2

This is similar to this question, but I'm wondering about the object I'm sending into the Queueable Class.

Here's the Queuable Class (not much more than debug statements at this point)

public class CalloutLogger implements Queueable{
  public transient HttpRequest req;

  public CalloutLogger(httpRequest request){
    system.debug('Queueable Class Constructor invoked....');
    system.debug('Constructor Input "request": ' + request.toString());
    req = request;
    system.debug('Instance Var "req": ' + req.toString());
  }
  public void execute(QueueableContext context){
    system.debug('CalloutLogger.execute invoked...');
    system.debug('httpRequest.toString() : ' + req.toString());
  } 
}

Here's a demo Class that enqueues the job

public class DemoCallout {
    public void simulatedCallout(){
    //setup HttpRequest
    HttpRequest req = new HttpRequest();
    req.setEndpoint('http://www.notarealendpoint.com/service');
    req.setMethod('GET');
    //Examine operations....
    system.debug('HttpRequest.toString() : ' + req.toString());
    CalloutLogger logger = new CalloutLogger(req);
    system.debug('logger var: ' + logger.req);
    ID jobID = System.enqueueJob(logger);
    system.debug('Enqueued Job with Id: ' + jobID);
  }
}

And here's a bit of anonymous Apex that kicks it all off..

DemoCallout demo = new DemoCallout();
demo.simulatedCallout();

The anonymous Apex is successful with a debug log like this... enter image description here

But the debug log for the Queuable Class give a null reference error for the HttpRequest object variable "req"...

enter image description here

Any suggestions? Is it even possible to pass an HttpRequest object to a Queuable Class (I'm going to want to pass the HttpResponse in too eventually!)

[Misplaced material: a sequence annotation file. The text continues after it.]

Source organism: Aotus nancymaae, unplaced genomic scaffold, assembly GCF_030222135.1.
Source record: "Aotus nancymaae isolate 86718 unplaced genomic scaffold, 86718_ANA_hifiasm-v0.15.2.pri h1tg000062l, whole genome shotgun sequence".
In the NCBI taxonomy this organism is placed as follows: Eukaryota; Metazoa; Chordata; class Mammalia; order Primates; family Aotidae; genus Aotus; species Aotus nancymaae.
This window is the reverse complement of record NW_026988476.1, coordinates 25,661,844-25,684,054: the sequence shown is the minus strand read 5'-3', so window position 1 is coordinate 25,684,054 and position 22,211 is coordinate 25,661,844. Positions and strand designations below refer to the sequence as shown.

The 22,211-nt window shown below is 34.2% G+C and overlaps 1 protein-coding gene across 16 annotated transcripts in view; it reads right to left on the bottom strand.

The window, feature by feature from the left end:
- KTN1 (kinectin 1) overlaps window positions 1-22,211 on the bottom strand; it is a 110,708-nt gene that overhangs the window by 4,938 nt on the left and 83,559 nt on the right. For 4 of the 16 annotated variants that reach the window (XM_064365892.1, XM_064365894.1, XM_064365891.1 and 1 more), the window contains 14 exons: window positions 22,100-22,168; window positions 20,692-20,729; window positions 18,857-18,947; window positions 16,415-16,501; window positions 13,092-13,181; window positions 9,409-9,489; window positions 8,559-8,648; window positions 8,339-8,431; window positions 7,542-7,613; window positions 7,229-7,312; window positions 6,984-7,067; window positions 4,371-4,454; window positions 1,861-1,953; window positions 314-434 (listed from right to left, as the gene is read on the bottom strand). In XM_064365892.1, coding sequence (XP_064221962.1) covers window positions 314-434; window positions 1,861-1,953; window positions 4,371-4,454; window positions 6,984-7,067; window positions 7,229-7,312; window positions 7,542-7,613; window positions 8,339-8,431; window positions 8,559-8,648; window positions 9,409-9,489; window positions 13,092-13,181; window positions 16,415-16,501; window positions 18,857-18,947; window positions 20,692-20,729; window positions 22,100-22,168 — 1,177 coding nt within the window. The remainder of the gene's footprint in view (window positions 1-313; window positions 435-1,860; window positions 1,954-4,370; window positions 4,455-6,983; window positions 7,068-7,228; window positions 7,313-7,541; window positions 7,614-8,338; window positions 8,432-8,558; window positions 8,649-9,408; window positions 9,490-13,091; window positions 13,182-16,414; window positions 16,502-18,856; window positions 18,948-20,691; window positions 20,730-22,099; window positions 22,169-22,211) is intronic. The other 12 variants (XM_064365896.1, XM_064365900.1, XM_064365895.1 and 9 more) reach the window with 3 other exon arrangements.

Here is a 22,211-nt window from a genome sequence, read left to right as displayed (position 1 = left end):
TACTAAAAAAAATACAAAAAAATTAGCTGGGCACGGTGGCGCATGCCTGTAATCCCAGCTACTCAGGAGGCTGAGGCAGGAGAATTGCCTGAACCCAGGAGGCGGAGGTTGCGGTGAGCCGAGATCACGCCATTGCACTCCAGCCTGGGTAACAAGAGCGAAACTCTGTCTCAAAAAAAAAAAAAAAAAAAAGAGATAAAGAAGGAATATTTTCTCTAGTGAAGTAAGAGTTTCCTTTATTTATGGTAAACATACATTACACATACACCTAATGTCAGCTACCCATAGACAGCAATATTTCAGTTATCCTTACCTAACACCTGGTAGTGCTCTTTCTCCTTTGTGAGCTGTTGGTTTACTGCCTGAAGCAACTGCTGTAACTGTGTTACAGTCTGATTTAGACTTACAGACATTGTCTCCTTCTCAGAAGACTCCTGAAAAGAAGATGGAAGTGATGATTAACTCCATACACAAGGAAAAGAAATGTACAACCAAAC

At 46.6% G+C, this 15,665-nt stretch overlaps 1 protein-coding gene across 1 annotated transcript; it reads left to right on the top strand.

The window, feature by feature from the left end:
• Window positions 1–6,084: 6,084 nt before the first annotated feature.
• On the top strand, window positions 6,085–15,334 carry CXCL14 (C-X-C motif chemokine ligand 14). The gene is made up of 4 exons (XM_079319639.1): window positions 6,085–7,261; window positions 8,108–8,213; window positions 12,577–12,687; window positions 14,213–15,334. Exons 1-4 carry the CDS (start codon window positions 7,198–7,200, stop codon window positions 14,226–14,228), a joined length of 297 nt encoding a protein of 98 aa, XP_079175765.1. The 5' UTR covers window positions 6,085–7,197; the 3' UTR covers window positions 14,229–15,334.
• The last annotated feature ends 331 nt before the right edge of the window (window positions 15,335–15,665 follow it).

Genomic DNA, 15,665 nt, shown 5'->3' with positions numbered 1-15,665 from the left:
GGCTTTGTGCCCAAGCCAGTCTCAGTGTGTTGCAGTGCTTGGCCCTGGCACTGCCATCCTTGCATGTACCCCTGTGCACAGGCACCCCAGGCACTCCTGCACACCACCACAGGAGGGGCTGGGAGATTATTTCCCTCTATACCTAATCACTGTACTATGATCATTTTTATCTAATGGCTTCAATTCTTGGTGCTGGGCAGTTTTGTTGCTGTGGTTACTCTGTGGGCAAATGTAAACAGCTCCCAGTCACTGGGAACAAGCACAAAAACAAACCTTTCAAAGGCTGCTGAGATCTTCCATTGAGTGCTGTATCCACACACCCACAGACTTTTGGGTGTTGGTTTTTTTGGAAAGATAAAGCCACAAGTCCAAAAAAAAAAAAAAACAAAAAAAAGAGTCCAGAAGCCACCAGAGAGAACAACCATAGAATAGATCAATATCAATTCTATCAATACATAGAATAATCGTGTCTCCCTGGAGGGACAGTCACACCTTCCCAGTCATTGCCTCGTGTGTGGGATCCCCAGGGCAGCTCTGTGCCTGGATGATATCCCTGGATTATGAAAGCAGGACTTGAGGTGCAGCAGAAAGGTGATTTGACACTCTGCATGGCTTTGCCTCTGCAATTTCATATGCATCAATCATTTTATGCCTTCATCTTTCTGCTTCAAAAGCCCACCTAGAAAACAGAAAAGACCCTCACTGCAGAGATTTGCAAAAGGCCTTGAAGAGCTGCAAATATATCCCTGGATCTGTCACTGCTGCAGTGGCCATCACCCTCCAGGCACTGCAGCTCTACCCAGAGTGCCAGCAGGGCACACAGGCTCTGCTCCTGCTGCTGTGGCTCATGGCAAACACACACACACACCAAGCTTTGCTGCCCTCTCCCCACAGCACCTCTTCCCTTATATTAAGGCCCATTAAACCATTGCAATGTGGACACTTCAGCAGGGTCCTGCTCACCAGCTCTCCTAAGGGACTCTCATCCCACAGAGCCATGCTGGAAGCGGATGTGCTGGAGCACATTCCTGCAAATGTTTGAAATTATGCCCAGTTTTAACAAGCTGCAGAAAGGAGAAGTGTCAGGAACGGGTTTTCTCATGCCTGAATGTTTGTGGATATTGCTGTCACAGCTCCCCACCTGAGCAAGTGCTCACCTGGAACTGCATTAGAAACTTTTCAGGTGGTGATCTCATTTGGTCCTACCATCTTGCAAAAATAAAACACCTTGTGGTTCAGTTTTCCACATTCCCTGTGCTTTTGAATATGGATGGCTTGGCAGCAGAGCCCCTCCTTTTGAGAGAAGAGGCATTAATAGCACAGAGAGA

• Without that transient keyword, I get Line: -1, Column: -1 System.SerializationException: Not Serializable: System.HttpRequest – John Thompson Feb 10 '17 at 20:43
7

Remove the transient keyword. It causes the variable not to get serialized.

Using the transient Keyword

Use the transient keyword to declare instance variables that can't be saved, and shouldn't be transmitted as part of the view state for a Visualforce page. For example:

Transient Integer currentTotal;

You can also use the transient keyword in Apex classes that are serializable, namely in controllers, controller extensions, or classes that implement the Batchable or Schedulable interface. In addition, you can use transient in classes that define the types of fields declared in the serializable classes.

Problem is...you can't serialize the request and response classes. You might find something like the below helpful:

Serializable Request

public class GenericRequest
{
    String requestType;
    String requestMethod;
    String requestURI;
    String requestParams;
    String requestHeaders;
    String requestBody;
    public GenericRequest(RestRequest request)
    {
        this.requestType = 'Inbound';
        this.requestMethod = request.httpMethod;
        this.requestURI = request.requestURI;
        this.requestParams = (request.params != null) ? JSON.serialize(request.params) : null;
        this.requestHeaders = (request.headers != null) ? JSON.serialize(request.headers) : null;
        this.requestBody = (request.requestBody != null) ? request.requestBody.toString() : null;
    }
    public GenericRequest(HttpRequest request)
    {
        this.requestMethod = request.getMethod();
        this.requestURI = request.getEndpoint();
        this.requestBody = request.getBody();
        this.requestType = 'Outbound';
    }
}

Serializable Response

public class GenericResponse
{
    String responseBody;
    Integer responseStatus;
    public GenericResponse(RestResponse response)
    {
        if (response == null) return;
        responseStatus = response.statusCode;
        if (response.responseBody != null)
            responseBody = response.responseBody.toString();
    }
    public GenericResponse(HttpResponse response)
    {
        if (response == null) return;
        responseStatus = response.getStatusCode();
        responseBody = response.getBody();
    }
}

Queueable Constructor

final GenericRequest request;
public MyQueueable(HttpRequest input)
{
    request = new GenericRequest(input);
}
| improve this answer | |
  • Thanks Adrian. I was afraid that the answer would come back along those lines... I appreaciate those generic Class definitions. So where would I be able to find out which Classes are serializable, and which ones aren't? – John Thompson Feb 13 '17 at 13:40

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